Date of Award
Master of Science (MS)
Dr. Robert Channell
The North American landscape is becoming increasingly fragmented, resulting in habitat patches with decreased area and increased isolation. Often, these patches exist as protected areas, such as national parks. The Theory of Island Biogeography is frequently used as a model for these patches, where each park serves as an ‘island’ surrounded by a ‘sea’ of human-altered habitats. As such, species richness and extinctions in a park might be explained by its area. For this study, I used regression models to examine the relationship between richness and area, as well as extinctions and area, for mammals and birds in national parks. Mammal models were also constructed without rodents. Due to their relatively small size, rodents have a low detectability, and are often under surveyed. As a result, excluding them might improve my models. Additionally, because area is unlikely to be the only factor influencing species retention, I also included national park age, national park latitude, and national park longitude as predictor variables. I found some support for the relationship between area and species retention in national parks. Both bird models indicate that area had a positive relationship with species retention while area did not have a significant relationship with any of the mammal models. Understanding the biogeographic features affecting species retention in national parks allows managers to develop more informed management plans. It is important to preserve the area of national parks to conserve biodiversity in and around the parks by limiting the future effects of fragmentation.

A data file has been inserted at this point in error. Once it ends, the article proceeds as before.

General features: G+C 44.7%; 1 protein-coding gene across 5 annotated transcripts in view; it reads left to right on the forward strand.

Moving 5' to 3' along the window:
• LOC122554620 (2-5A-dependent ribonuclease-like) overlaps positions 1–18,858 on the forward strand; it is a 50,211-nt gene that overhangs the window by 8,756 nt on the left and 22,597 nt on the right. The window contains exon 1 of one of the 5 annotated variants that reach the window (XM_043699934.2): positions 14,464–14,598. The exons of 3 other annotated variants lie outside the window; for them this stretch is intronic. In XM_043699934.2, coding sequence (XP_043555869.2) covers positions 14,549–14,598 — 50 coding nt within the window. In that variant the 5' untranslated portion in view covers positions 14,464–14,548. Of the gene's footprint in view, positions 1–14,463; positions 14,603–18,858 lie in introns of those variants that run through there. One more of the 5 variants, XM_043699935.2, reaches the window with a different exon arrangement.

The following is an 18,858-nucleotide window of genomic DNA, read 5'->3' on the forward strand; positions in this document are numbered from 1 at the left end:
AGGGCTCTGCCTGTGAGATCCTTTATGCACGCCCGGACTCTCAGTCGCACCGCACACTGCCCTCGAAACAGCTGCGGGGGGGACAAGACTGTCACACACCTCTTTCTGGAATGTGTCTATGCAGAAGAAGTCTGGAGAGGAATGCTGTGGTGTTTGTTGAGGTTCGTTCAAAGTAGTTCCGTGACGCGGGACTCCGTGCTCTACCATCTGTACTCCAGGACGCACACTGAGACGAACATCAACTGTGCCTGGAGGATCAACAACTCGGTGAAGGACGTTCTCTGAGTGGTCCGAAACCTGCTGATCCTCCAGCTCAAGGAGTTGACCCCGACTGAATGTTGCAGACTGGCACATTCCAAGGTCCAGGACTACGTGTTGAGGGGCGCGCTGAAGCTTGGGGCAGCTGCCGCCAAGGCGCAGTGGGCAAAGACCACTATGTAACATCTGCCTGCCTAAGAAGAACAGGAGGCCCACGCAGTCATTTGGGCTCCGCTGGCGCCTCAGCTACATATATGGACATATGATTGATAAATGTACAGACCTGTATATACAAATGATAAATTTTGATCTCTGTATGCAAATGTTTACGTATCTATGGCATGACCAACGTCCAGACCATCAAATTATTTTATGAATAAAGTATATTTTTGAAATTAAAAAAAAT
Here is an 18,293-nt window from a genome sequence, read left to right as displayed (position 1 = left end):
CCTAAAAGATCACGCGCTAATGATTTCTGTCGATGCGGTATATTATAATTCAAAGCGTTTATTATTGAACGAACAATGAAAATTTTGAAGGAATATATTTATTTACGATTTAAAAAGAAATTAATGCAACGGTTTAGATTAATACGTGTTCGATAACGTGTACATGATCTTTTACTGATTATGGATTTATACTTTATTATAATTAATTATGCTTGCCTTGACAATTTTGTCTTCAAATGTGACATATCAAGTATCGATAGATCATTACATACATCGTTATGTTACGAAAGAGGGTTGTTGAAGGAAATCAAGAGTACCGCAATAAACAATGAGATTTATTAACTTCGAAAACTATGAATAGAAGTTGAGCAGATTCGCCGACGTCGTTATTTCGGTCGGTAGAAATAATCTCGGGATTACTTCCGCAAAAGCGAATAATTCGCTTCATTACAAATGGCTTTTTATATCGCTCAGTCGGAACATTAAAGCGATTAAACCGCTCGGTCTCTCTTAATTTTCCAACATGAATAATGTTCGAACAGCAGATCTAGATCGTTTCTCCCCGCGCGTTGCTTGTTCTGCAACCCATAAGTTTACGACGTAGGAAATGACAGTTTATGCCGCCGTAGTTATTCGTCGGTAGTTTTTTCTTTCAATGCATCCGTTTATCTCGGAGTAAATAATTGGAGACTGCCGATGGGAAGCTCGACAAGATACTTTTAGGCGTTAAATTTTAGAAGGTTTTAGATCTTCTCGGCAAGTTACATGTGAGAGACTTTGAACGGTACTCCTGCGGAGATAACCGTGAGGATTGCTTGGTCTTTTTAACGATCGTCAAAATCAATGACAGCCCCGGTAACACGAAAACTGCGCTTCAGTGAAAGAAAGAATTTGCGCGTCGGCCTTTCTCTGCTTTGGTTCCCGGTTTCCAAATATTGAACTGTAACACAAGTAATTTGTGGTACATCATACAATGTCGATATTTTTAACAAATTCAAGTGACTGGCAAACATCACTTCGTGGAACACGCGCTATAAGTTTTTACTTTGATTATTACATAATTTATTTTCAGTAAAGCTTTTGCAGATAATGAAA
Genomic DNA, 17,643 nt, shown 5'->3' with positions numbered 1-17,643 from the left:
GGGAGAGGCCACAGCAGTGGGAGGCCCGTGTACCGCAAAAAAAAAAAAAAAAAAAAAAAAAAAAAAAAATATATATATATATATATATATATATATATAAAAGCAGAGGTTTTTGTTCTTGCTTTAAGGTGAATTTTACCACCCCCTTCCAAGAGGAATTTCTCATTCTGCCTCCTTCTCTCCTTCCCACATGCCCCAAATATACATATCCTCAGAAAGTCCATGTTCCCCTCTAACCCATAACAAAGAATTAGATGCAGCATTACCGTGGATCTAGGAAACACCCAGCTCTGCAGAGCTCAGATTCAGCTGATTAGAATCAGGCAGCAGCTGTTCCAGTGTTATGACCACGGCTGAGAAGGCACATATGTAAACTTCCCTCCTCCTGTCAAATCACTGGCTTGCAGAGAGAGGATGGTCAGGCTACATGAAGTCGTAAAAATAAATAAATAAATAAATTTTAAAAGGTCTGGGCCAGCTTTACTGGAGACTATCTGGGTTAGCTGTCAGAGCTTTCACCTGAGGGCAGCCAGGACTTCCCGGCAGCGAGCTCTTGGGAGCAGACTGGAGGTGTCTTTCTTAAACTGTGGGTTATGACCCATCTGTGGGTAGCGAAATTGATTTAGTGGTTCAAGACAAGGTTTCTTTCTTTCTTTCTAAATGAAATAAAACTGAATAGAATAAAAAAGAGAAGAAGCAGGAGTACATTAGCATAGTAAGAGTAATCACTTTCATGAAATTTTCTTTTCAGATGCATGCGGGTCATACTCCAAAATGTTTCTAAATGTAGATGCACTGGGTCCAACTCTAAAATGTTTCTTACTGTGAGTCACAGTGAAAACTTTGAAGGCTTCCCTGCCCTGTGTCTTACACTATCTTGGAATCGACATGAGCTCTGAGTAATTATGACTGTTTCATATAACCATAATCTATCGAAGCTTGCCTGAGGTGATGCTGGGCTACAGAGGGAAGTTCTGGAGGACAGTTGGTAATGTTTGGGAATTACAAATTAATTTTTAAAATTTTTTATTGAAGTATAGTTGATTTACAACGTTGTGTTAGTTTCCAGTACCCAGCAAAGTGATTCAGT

Tanner, Liz, "Effects of Fragmentation on Species Retention in National Parks" (2019). Master's Theses. 3127.
Copyright 2019 Liz Tanner